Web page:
The art of Astor Piazzolla comes one’s way more frequently than not in a form of an encore, leaving the listener both enjoying the piece and wondering whether having heard one Piazzolla, one has heard them all. Gisele Ben-Dor led Pro Arte Chamber Orchestra, and tango nuevo specialist Juanjo Mosalini for a thorough exploration of the genre based on two of Mosalini’s own pieces, and a large number of examples by the Argentinian master. Mosalini’s virtuosic bandoneon dominated in all its glory and limitations at Sanders on Sunday.
Two premieres of his own pieces for bandoneon and strings began the concert. First, a good-natured and pleasant tribute to Mosalini’s friend and colleague Tomas Gubitsh, titled Tomá, Tocá took proper advantage of the bright reed accordion’s one-note-at-time expressiveness in long narrative lines. Then Cien Años celebrated the generations of bandoneon players in the composer’s direct lineage, as well as the instrument’s role in birth, and then rebirth of tango. After the promising beginning, many button bellows went silent, as concertmaster Kristina Nilsson’s long, expressive violin solo took complete possession of the stage. The main hero returned, joining the orchestra and recapturing the violin’s theme and spirit. If Mosolini had been making a point that this expandable black box can compete with the violin as the lyrical hero, the argument was rather persuasive.
Piazzolla’s Four Seasons of Buenos Aires had originated with Summer before growing to four separate pieces, first played by the composer’s tango quintet, which, of course, included bandoneon; lately it has really taken wing in a number of arrangements, most famously by Leonid Desyatnikov to a Gidon Kremer commission. Kremer programmed it along with Vivaldi’s Quattro Stagioni, and the arrangement not only quoted the familiar Inverno downpours, but also in general thrived on string textures and perfect articulation of themes. For this performance, Moselini attempted to restore the primacy of the bandoneon, and to this reviewer’s ears, Seasons suffered for that. The instrument’s role as a staccato accompaniment did not play up its best capabilities and became somewhat tiresome. It lost the urgency and some of the intensity of the string arrangements, and became less soulful, even though leaders of string sections of Pro Arte played their respective solos beautifully. I did not catch any Vivaldi’s Winter quotations in Piazzolla’s Summer either. But maybe there was little need: as I look at my weather app now, the temperature in Buenos Aires in the midst of their warm season is lower than it was in Harvard Square during this warm January 12th afternoon. Get a quote from a climate scientist about that.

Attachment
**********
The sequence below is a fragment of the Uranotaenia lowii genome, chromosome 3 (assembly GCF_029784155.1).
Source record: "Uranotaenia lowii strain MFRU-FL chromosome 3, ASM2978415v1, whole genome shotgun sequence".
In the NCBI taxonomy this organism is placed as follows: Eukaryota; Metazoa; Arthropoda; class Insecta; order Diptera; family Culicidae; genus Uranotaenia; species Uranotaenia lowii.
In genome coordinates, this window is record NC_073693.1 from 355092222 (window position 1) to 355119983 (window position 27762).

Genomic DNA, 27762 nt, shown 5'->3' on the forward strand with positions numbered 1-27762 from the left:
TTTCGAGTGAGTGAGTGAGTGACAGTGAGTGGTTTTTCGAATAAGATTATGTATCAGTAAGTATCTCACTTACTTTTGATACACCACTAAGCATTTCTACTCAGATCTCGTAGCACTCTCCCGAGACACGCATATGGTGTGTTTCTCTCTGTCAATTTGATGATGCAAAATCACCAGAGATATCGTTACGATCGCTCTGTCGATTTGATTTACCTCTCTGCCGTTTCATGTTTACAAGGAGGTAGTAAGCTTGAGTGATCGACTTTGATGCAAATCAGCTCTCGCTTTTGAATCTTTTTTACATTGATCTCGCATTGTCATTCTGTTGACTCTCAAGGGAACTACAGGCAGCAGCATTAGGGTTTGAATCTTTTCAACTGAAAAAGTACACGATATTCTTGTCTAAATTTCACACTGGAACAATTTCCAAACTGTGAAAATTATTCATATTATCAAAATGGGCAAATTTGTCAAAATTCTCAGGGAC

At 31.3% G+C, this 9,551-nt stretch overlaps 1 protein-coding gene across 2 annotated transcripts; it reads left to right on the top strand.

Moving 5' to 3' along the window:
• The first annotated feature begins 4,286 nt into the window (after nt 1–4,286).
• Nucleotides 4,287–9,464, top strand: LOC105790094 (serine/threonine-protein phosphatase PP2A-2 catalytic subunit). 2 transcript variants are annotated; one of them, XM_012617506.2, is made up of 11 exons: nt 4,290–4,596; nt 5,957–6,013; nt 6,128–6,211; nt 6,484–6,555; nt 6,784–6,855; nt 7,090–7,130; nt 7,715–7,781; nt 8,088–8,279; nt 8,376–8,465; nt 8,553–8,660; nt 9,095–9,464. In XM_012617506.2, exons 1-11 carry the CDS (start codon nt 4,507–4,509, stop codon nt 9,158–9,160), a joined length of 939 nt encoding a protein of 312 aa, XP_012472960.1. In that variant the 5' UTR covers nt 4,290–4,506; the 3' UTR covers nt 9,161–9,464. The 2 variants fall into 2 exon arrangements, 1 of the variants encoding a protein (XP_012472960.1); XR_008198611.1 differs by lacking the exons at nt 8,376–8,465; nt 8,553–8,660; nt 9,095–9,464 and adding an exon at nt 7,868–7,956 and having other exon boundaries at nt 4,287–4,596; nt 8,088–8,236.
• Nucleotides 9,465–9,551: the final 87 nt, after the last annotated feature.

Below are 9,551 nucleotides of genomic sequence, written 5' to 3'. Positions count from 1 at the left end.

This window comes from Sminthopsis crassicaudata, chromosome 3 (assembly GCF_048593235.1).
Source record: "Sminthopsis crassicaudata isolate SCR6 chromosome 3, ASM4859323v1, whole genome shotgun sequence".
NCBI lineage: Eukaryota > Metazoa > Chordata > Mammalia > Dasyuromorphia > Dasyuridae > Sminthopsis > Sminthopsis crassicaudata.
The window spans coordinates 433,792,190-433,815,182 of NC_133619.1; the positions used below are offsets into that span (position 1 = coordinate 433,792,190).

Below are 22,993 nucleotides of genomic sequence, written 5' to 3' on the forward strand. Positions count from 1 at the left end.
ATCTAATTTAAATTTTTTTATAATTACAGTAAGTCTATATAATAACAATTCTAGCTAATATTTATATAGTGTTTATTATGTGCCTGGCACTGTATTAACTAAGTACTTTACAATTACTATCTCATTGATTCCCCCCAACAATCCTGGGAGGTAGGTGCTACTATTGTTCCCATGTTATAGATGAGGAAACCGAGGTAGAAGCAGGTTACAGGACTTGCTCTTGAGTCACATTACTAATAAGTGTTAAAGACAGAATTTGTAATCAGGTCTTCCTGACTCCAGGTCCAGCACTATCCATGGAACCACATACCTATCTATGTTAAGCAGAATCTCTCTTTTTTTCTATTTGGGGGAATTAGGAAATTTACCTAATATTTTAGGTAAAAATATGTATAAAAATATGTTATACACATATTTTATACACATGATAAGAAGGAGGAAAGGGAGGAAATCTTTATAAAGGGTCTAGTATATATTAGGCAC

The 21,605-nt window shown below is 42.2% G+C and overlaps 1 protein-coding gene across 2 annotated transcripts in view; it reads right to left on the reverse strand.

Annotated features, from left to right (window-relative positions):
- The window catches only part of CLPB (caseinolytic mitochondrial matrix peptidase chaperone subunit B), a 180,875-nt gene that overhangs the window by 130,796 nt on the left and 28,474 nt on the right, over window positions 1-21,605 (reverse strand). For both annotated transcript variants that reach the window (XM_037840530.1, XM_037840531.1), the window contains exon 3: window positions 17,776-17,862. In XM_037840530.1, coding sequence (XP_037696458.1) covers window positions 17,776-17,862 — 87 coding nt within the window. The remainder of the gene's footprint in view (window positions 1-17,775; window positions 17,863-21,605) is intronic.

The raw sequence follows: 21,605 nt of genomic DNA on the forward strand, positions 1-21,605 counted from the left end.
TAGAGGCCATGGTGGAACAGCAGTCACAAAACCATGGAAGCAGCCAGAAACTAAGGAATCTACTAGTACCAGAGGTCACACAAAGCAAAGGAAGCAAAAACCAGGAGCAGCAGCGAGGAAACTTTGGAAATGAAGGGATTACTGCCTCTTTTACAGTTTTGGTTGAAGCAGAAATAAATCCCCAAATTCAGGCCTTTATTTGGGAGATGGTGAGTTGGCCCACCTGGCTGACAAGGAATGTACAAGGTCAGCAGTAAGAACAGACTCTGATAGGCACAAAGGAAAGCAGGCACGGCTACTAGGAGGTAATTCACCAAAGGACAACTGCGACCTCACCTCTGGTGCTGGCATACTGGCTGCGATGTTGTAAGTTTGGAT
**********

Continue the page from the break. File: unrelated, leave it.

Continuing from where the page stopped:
Though Libertango often unfolds in slow and improvisational buildup that culminated in the catchy theme, yesterday we heard a much more streamlined and uniform take that felt somewhat short of the full range of this crowd pleaser’s expressive potential. Again the bandoneon came across as a bit domineering.
Then came Piazzolla’s magnum opus, the Aconcagua Concerto. Here the harmoniousness between bandoneon and the world gloriously returned. Timpani and percussion, along with a harp and a piano, took the burden off of the instrument that previously tried to carry all rhythmic and accompaniment duties. In the slow movement, slow brooding bandoneon lines over harp and piano accompaniment led to haunting sonorities you would not hear with any other combination. Gisele Ben-Dor achieved a strings texture that breathed like a single vocalist. This great interpretation of the concerto restored one’s appreciation of the balanced place of the tango nuevo patriarch in this essential repertoire.
As an encore, Pro Arte delivered a hot renditions of Por una cabeza by Carlos Gardel Oblivion by Piazzolla, assuring the gleeful crowd that tango viejo was not about to roll over either.